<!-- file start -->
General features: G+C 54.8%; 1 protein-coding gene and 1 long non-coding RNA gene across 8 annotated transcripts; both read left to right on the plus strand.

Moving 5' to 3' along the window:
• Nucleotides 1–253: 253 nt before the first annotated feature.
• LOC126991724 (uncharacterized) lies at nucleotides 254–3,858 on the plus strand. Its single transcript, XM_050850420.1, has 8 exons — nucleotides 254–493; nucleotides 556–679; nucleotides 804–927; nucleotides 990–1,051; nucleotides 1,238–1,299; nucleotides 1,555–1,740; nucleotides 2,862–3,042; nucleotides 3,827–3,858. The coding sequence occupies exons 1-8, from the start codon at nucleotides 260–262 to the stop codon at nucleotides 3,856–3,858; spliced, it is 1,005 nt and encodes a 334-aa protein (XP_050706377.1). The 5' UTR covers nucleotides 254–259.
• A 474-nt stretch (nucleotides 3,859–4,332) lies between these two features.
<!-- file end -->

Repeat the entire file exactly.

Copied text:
General features: G+C 54.8%; 1 protein-coding gene and 1 long non-coding RNA gene across 8 annotated transcripts; both read left to right on the plus strand.

Moving 5' to 3' along the window:
• Nucleotides 1–253: 253 nt before the first annotated feature.
• LOC126991724 (uncharacterized) lies at nucleotides 254–3,858 on the plus strand. Its single transcript, XM_050850420.1, has 8 exons — nucleotides 254–493; nucleotides 556–679; nucleotides 804–927; nucleotides 990–1,051; nucleotides 1,238–1,299; nucleotides 1,555–1,740; nucleotides 2,862–3,042; nucleotides 3,827–3,858. The coding sequence occupies exons 1-8, from the start codon at nucleotides 260–262 to the stop codon at nucleotides 3,856–3,858; spliced, it is 1,005 nt and encodes a 334-aa protein (XP_050706377.1). The 5' UTR covers nucleotides 254–259.
• A 474-nt stretch (nucleotides 3,859–4,332) lies between these two features.